Adding Value for Women: Advancing Agri-Practice

26/05/11

On Monday and Tuesday this week, our UN Rep in Nairobi, Alice, was invited to attend a two day workshop on the importance of considering gender issues within the agricultural sector. The purpose of the workshop was to bring together researchers and practitioners in the agricultural sector and share information on gender issues, with a vision of having national data on responsibilities and activities on the agricultural sector, using an appropriate framework. 

The Workshop was sponsored by Bill and Melinda Gates and organized by International Centre for Research on Women (ICRW) and International Livestock Research Institute (ILRI).

The underlying factor was that women, particularly small-scale farmers, are always constrained due to lack of productive resources, capital, capacity as well as social barriers, amidst increasing sophistication in the value chains. Despite this fact, research has shown that women spend 90 percent of their income on their families, while men spend 30-40 percent only.  On this basis, if women had the same resources as men, it could increase yields by 20-30 percent and reduce the number of hungry people by 100 – 150 million. 

It was therefore emphasized that women’s roles, productivity and outcomes need to be increased at the higher and more lucrative nodes of the value chains.  It is therefore important to face the underlying challenges which are responsible for the barriers, such as cultural resistance to change, gender blind programming (in terms of capacity, inadequate information and data for gender programming), as well as inadequate political and institutional commitment.  Some of the solutions proposed to counter these underlying challenges include:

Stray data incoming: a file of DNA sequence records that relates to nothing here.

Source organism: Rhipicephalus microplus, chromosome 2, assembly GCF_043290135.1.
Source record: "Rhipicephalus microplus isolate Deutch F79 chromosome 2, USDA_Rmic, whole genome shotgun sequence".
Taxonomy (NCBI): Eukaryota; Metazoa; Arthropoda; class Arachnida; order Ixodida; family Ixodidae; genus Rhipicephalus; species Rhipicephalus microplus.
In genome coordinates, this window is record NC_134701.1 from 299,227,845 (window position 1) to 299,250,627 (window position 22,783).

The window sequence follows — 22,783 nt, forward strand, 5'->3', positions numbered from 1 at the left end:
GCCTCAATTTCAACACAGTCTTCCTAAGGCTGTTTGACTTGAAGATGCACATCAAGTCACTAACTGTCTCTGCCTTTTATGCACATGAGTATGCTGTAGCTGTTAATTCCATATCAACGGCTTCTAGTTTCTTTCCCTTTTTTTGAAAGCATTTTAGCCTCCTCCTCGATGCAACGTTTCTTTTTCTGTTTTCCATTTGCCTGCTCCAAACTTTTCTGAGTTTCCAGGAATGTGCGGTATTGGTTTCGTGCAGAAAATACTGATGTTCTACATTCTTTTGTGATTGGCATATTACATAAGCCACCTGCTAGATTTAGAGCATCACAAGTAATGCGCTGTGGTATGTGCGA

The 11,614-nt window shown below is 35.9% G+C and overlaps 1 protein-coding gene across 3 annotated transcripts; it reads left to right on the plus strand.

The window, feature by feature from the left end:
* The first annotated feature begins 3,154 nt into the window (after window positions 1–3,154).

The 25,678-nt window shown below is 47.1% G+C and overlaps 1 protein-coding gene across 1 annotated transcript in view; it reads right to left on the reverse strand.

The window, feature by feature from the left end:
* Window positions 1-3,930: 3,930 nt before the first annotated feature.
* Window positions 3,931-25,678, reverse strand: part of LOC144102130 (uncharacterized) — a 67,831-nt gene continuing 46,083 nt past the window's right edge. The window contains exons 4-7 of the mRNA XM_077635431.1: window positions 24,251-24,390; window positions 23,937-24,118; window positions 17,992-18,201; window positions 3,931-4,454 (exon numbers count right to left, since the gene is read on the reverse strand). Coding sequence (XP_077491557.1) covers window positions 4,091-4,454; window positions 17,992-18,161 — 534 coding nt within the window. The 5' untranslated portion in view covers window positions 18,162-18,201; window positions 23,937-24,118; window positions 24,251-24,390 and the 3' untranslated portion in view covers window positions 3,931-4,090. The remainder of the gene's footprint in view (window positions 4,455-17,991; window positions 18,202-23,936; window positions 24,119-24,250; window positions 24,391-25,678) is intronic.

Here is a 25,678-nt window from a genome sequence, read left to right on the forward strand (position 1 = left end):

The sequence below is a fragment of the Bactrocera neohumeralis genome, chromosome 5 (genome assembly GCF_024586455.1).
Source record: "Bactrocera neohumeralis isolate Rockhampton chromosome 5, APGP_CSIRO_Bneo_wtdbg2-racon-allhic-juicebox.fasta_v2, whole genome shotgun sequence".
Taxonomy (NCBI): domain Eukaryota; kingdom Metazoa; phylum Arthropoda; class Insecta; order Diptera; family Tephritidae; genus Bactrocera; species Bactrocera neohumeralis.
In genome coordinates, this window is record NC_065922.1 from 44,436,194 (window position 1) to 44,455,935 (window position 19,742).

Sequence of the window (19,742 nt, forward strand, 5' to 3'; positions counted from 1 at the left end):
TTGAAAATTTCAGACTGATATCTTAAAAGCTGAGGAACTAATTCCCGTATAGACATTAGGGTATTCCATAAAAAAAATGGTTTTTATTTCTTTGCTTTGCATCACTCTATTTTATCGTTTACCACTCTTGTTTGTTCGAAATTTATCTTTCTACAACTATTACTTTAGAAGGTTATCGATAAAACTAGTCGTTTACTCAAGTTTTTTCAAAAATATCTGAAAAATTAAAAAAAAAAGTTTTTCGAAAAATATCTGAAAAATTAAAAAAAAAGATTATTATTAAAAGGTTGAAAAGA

·       Capacity building at all levels on gender analysis and planning

·       Defining gender specific objectives and allocating specific funding to those activities

·       Developing gender specific Terms of Reference (TORs) and output for all staff

·       Mainstreaming gender issues and activities in all programme activities

·       Putting in place a gender sensitive monitoring and evaluation programme (better data collection and analysis)

·       Enabling technology is required

·       Women need to influence their environment and change the value chain, particularly in the marketing and transport systems

·       Increase the proportion of women in shareholding/economic participation as well as leadership, whereby, representation is not confused by participation

·       Advocacy and education programmes aimed at men

·       Women should be included in contracts for services and benefits

·       Sponsoring of women in research and integrating gender education at all levels, from certificates, to diploma and to degree certificates.

A number of frameworks for Gender Analysis in Agricultural Value Chains (GAAVCs) were given, and it was concluded that several frameworks need to be integrated for better precision.

SI needs to participate actively in advocacy, to widen women’s choices in value chains, with emphasis on access rights to productive resources.

 

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